Alex Hutchinson draws on the latest research to answer your fitness and workout questions
in this biweekly column on the science of sport.
Can I get fit by exercising just a few minutes a week?
Breathless claims about exercise regimens that produce near-instant results with minimal effort are generally the domain of late-night infomercials and their ilk.
So it may seem surprising that one of the hot topics at last month's American College of Sports Medicine annual meeting in Indianapolis was research on "high-intensity interval training" (HIT), suggesting that many of the benefits of traditional endurance training can be achieved with a few short bouts of intense exercise totalling as little as seven minutes a week.
The latest research on the topic, from a group at Hamilton's McMaster University, was just published in the online edition of the American Journal of Physiology - Regulatory, Integrative and Comparative Physiology. It shows that that HIT improves the structure and function of key arteries that deliver blood to the muscles and heart, just like typical cardio training.
The McMaster group has produced a series of remarkable studies on HIT over the past few years, led by exercise physiologist Martin Gibala.
Their subjects cycled as hard as they could for 30 seconds, then rested for four minutes, and repeated four to six times. They did this short workout three times a week.
"The gains are quite substantial," Dr. Gibala says. When compared with control subjects who cycled continuously for up to an hour a day, five times a week, the HIT subjects showed similar gains in exercise capacity, muscle metabolism and cardiovascular fitness.
Similar studies by University of Guelph researcher Jason Talanian have found that interval training also increases the body's ability to burn fat, an effect that persists even during lower-intensity activities following the interval training.
The results are no surprise to elite cyclists, runners and swimmers, who have relied on interval training for decades to achieve peak performance. To break the four-minute mile in 1954, Roger Bannister famously relied on interval sessions of 10 60-second sprints separated by two minutes of rest, because his duties as a medical student on clinical rotation limited his training time to half an hour a day at lunch.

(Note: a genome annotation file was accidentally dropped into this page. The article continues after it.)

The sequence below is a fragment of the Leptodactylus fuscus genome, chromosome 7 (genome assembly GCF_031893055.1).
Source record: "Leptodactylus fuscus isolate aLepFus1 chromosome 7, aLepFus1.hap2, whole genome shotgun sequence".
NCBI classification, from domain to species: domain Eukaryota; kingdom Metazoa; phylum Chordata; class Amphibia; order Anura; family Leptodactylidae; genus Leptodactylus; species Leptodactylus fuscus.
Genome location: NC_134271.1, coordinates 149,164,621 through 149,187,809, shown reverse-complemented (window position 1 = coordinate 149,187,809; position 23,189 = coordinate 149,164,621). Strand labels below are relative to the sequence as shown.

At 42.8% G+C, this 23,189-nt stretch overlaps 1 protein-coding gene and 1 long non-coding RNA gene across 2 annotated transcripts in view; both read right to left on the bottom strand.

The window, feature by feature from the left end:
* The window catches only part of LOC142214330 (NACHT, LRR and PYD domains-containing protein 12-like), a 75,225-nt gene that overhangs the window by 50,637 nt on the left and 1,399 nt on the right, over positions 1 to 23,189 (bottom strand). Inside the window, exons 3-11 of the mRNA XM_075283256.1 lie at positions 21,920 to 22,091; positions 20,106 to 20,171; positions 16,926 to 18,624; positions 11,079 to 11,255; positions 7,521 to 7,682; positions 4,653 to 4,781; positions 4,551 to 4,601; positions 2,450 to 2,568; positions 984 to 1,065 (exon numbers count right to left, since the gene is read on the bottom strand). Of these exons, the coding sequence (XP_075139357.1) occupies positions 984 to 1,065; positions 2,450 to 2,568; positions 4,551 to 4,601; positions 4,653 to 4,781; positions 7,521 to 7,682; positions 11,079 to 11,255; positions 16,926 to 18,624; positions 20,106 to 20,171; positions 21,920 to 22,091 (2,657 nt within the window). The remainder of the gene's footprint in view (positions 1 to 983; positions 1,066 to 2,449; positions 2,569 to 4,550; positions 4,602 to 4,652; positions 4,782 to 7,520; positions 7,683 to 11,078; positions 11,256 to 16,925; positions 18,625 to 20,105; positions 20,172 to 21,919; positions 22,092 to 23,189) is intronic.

Such time constraints are the main reason Dr. Gibala advocates HIT, since studies consistently find that lack of time is the top reason that people don't manage to get the 30 to 60 minutes of daily exercise recommended by public health guidelines.
"We're not saying that it's a panacea that has all the benefits of [traditional]endurance training," he says. "But it's a way that people can get away with less."
High-intensity exercise is generally thought to carry some risks, so sedentary or older people should check with a doctor before trying HIT. Interestingly, though, University of British Columbia researcher Darren Warburton presented results in Indianapolis showing his work with cancer and heart disease patients, demonstrating that these higher-risk populations can also benefit safely from HIT.
There is a catch - the disclaimer at the end of the infomercial, if you will. To cram the benefits of an hour-long workout into a few short minutes, you also have to compress the effort you would have spent.
"That's the trade-off," Dr. Gibala says. "Going all out is uncomfortable. It hurts." But at least with this approach it's over quickly.
Alex Hutchinson is a former member of Canada's long-distance running team and has a PhD
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How to take a HIT
The guiding principle of HIT is that the shorter the workout, the higher the intensity you need to reap the benefits. "Basically," McMaster University's Martin Gibala says, "you need to get out of your comfort zone." Start by trying a HIT workout once or twice a week.
The Street-lighter: For a sedentary person who gets winded walking around the block, HIT can be as simple as walking more quickly than usual between two light poles. Then back off, and repeat after you have recovered.
The Bannister: Go hard for one minute, then recover (either
by slowing down or stopping completely) for one to two minutes. Repeat 10 times. This is a staple workout for a wide range of abilities, suitable for any
The Timesaver: Dr. Gibala's protocol of 30 seconds of all-out cycling four to six times with four minutes rest is the shortest workout shown to be effective. But achieving the necessary intensity outside the lab is extremely challenging, so it's best suited to experts and those capable of extreme self-punishment.
All these workouts should be preceded by a gentle warm-up of at least five to 10 minutes.